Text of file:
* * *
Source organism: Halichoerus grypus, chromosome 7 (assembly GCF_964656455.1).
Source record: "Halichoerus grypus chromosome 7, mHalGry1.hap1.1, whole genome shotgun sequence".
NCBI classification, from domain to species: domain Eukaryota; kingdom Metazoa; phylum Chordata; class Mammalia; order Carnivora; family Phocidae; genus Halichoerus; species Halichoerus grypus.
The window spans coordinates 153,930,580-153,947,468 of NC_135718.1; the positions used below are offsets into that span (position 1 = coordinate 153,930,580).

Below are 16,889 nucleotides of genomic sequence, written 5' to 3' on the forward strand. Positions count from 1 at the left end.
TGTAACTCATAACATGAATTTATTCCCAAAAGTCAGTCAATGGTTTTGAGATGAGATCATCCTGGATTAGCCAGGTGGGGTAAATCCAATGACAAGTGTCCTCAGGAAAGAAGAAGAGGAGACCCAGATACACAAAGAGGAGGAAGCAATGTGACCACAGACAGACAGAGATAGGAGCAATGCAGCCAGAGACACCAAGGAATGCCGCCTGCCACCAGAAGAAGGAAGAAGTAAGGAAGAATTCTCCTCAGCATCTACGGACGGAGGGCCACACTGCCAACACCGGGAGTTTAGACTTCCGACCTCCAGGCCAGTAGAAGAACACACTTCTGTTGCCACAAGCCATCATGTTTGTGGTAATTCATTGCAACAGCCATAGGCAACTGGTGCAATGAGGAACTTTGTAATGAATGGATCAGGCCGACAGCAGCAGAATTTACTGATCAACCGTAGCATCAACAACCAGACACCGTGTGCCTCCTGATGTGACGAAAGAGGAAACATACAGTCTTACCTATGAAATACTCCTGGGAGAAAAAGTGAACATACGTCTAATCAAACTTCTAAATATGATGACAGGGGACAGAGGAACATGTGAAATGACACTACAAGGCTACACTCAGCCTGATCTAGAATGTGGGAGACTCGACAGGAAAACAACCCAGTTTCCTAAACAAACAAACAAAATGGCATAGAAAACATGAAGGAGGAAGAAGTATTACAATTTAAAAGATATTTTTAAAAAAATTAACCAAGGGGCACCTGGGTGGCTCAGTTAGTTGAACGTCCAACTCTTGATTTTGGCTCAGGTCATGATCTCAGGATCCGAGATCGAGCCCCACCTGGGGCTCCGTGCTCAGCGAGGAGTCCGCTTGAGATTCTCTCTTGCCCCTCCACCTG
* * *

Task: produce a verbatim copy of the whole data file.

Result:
Source organism: Halichoerus grypus, chromosome 7 (assembly GCF_964656455.1).
Source record: "Halichoerus grypus chromosome 7, mHalGry1.hap1.1, whole genome shotgun sequence".
NCBI classification, from domain to species: domain Eukaryota; kingdom Metazoa; phylum Chordata; class Mammalia; order Carnivora; family Phocidae; genus Halichoerus; species Halichoerus grypus.
The window spans coordinates 153,930,580-153,947,468 of NC_135718.1; the positions used below are offsets into that span (position 1 = coordinate 153,930,580).

Below are 16,889 nucleotides of genomic sequence, written 5' to 3' on the forward strand. Positions count from 1 at the left end.
TGTAACTCATAACATGAATTTATTCCCAAAAGTCAGTCAATGGTTTTGAGATGAGATCATCCTGGATTAGCCAGGTGGGGTAAATCCAATGACAAGTGTCCTCAGGAAAGAAGAAGAGGAGACCCAGATACACAAAGAGGAGGAAGCAATGTGACCACAGACAGACAGAGATAGGAGCAATGCAGCCAGAGACACCAAGGAATGCCGCCTGCCACCAGAAGAAGGAAGAAGTAAGGAAGAATTCTCCTCAGCATCTACGGACGGAGGGCCACACTGCCAACACCGGGAGTTTAGACTTCCGACCTCCAGGCCAGTAGAAGAACACACTTCTGTTGCCACAAGCCATCATGTTTGTGGTAATTCATTGCAACAGCCATAGGCAACTGGTGCAATGAGGAACTTTGTAATGAATGGATCAGGCCGACAGCAGCAGAATTTACTGATCAACCGTAGCATCAACAACCAGACACCGTGTGCCTCCTGATGTGACGAAAGAGGAAACATACAGTCTTACCTATGAAATACTCCTGGGAGAAAAAGTGAACATACGTCTAATCAAACTTCTAAATATGATGACAGGGGACAGAGGAACATGTGAAATGACACTACAAGGCTACACTCAGCCTGATCTAGAATGTGGGAGACTCGACAGGAAAACAACCCAGTTTCCTAAACAAACAAACAAAATGGCATAGAAAACATGAAGGAGGAAGAAGTATTACAATTTAAAAGATATTTTTAAAAAAATTAACCAAGGGGCACCTGGGTGGCTCAGTTAGTTGAACGTCCAACTCTTGATTTTGGCTCAGGTCATGATCTCAGGATCCGAGATCGAGCCCCACCTGGGGCTCCGTGCTCAGCGAGGAGTCCGCTTGAGATTCTCTCTTGCCCCTCCACCTG